I might as well put some extended stainless lines on now...
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Old February 23rd, 2006, 10:46 AM
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I've drained a brake system when I replaced all calipers, flex lines and almost all of the piping. Bled it through extensively with a 1 man bleeder and have a nice firm pedal ever since. If you are able to bleed the rear then you must be getting pressure there, I think the proportioning valve sounds like a good possibility.
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  #9  
Old February 23rd, 2006, 12:00 PM
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there is a brake proportining valve, it can get airlocked and will cause that problem. On UK spec vehicles it is mounted on the chassis just in front of the firewall. Wedging brake pedal down overnight then bleeding rear brake lines the following morning normally clears any airlock in proprtioning vavle
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Old February 23rd, 2006, 12:39 PM
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You might also want to bring it to a shop that can pressure-bleed the system. Instead of drawing the fluid out through the calipers with a vacuum pump or by working the master cylinder, it's pushed into the calipers under slight pressure and the old fluid is removed from the master cylinder. This backflushes the system, and also doesn't have as much of a possibility to draw air into the system. But you have to specifically ask if a shop does that, since it's not the most common way of doing things. In fact, a lot of mechanics don't even know about it.

Now, have you also considered the possibility of the booster not functioning properly? Check the vacuum lines leading to it and make sure they are all attached and in good condition. Here is another way to check it as well. Sit in the truck with the engine off and push down hard on the brakes about a half dozen times to get a feel for them with the engine off. They should feel rock-hard right from the first push. If they get more solid as you push on them by a significant amount, they may need to be bled out again. If they are consistantly solid then you want to wait about 30 seconds and, with the truck in neutral of course, start the engine while you're pushing hard on the brake pedal.... when it starts, the pedal should go down a bit. Then pump it a few more times, it should feel a lot softer than with the engine off.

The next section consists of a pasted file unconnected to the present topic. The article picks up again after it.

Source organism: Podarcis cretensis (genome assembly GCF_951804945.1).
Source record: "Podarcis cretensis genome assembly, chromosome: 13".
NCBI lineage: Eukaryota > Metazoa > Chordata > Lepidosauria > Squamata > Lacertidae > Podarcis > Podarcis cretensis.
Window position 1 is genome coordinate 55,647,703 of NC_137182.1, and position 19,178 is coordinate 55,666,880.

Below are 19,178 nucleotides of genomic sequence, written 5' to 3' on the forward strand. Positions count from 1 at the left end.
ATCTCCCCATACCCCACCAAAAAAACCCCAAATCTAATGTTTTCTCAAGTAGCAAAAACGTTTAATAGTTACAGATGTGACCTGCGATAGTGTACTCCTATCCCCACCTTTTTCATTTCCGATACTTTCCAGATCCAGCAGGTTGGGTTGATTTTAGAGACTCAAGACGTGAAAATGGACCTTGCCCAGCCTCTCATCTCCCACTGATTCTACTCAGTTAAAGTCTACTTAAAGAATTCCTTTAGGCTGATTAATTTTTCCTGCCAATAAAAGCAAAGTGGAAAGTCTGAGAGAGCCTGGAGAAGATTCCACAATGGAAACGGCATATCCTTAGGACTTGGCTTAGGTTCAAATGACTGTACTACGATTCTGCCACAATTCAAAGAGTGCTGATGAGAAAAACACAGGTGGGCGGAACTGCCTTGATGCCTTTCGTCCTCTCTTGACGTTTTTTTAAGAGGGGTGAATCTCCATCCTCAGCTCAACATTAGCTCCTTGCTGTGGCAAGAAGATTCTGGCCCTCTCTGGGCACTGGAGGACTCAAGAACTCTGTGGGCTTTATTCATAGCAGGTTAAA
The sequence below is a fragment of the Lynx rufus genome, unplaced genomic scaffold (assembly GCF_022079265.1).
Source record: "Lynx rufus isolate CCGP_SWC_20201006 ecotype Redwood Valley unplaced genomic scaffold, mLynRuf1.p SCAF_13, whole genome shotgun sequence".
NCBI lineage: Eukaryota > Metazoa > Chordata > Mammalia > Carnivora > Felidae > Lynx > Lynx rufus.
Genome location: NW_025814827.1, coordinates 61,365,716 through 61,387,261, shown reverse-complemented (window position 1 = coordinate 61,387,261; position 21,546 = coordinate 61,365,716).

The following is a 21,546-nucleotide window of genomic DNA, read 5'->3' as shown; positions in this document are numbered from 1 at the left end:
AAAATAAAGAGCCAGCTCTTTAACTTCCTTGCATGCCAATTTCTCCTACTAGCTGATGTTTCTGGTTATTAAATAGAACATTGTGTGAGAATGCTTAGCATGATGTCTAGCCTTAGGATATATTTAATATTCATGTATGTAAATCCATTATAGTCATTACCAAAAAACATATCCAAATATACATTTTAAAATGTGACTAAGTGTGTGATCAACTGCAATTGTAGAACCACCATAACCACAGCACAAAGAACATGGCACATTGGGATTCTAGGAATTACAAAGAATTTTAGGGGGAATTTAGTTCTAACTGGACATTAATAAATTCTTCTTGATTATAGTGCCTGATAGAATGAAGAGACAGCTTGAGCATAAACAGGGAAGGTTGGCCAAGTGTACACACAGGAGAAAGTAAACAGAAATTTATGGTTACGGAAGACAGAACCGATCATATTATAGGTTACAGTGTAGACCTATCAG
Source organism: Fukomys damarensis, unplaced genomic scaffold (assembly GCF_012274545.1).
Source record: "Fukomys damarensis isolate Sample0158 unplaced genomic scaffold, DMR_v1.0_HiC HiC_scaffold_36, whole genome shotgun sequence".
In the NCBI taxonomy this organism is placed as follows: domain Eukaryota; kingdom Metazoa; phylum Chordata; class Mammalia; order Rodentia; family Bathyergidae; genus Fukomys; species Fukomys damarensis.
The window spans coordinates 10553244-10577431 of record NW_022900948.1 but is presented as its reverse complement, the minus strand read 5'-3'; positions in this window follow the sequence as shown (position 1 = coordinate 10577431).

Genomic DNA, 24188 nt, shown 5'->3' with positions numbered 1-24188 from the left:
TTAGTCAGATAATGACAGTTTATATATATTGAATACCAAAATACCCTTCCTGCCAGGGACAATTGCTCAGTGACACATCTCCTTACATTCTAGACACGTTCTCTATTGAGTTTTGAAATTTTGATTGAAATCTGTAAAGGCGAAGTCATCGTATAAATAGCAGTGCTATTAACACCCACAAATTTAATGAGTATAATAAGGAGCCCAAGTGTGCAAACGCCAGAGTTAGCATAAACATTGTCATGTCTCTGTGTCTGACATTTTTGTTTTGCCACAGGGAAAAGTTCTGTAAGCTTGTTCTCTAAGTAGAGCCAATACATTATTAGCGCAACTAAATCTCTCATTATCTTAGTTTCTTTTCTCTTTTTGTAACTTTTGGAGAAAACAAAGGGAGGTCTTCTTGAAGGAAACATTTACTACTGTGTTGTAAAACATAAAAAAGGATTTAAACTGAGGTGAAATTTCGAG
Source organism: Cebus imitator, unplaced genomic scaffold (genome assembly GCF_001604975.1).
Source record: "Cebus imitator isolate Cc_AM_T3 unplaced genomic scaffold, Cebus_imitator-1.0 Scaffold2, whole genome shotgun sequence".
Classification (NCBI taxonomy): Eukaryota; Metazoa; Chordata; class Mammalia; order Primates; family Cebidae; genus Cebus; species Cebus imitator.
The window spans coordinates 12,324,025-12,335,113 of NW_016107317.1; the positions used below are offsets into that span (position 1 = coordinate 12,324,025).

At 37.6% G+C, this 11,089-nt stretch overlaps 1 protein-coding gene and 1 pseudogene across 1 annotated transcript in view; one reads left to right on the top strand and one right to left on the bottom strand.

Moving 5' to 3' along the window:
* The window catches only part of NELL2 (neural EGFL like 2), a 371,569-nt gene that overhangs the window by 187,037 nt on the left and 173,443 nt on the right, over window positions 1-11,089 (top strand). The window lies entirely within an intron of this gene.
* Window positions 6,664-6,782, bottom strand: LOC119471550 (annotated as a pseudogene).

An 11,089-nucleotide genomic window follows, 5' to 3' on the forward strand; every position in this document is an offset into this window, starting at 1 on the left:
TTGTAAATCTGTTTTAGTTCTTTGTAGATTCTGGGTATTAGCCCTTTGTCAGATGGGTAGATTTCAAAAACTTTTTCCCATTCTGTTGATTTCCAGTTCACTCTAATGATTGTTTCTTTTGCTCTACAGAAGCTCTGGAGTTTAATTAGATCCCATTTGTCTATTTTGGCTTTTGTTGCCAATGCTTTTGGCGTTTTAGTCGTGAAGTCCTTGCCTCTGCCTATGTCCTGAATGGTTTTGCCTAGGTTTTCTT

-Hans
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Old February 23rd, 2006, 03:29 PM
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Brake lines do not clog unless something truly extrordinary has happened to your truck.

The rubber brake hoses do swell up and they act "clogged" If that happens change them all. It's a good idea to change 10-year-old lines anyway.

Also, we always bleed under air pressure to get consistent results.
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Old February 24th, 2006, 08:39 AM
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A piece of rubber from that little grommet seal type of thing that used to go under the master cap was in there one time and I pulled it out with a pair of needle nose pliers. I was pretty sure that I got the whole piece out, but I may have broken a piece of of the piece. After I had the truck detailed a long time ago, that piece of rubber turnned into flakes. They must have used some chemical that broke down the rubber.
This is a long time ago, so the memory has faded. But I can't remember my brakes ever working properly.

I'm going to replace the rubber lines with stainless. When they are off, I am going to flush the system and blow compressed air through it. I will also inspect carefully to make sure there are no kinks in the hard lines. Is there anything else I should replace? The master cylinder seems to work fine.